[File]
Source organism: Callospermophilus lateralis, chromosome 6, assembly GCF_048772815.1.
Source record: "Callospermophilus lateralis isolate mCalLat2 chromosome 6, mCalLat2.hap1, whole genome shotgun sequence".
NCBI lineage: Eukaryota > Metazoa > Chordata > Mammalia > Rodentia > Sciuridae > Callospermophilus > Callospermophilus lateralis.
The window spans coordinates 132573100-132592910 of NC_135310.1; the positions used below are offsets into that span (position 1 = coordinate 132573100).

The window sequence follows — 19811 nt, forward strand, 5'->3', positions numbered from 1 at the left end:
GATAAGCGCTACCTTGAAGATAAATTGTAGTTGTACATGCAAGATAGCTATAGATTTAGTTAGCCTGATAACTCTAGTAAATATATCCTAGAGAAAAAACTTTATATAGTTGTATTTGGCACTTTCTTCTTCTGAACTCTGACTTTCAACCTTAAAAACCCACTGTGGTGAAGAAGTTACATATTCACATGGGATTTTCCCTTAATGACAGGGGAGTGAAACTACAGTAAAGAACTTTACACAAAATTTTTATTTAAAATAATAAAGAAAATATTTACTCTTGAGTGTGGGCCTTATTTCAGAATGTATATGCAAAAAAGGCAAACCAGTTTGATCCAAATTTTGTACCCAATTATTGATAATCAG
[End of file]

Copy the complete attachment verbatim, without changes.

Source organism: Callospermophilus lateralis, chromosome 6, assembly GCF_048772815.1.
Source record: "Callospermophilus lateralis isolate mCalLat2 chromosome 6, mCalLat2.hap1, whole genome shotgun sequence".
NCBI lineage: Eukaryota > Metazoa > Chordata > Mammalia > Rodentia > Sciuridae > Callospermophilus > Callospermophilus lateralis.
The window spans coordinates 132573100-132592910 of NC_135310.1; the positions used below are offsets into that span (position 1 = coordinate 132573100).

The window sequence follows — 19811 nt, forward strand, 5'->3', positions numbered from 1 at the left end:
GATAAGCGCTACCTTGAAGATAAATTGTAGTTGTACATGCAAGATAGCTATAGATTTAGTTAGCCTGATAACTCTAGTAAATATATCCTAGAGAAAAAACTTTATATAGTTGTATTTGGCACTTTCTTCTTCTGAACTCTGACTTTCAACCTTAAAAACCCACTGTGGTGAAGAAGTTACATATTCACATGGGATTTTCCCTTAATGACAGGGGAGTGAAACTACAGTAAAGAACTTTACACAAAATTTTTATTTAAAATAATAAAGAAAATATTTACTCTTGAGTGTGGGCCTTATTTCAGAATGTATATGCAAAAAAGGCAAACCAGTTTGATCCAAATTTTGTACCCAATTATTGATAATCAG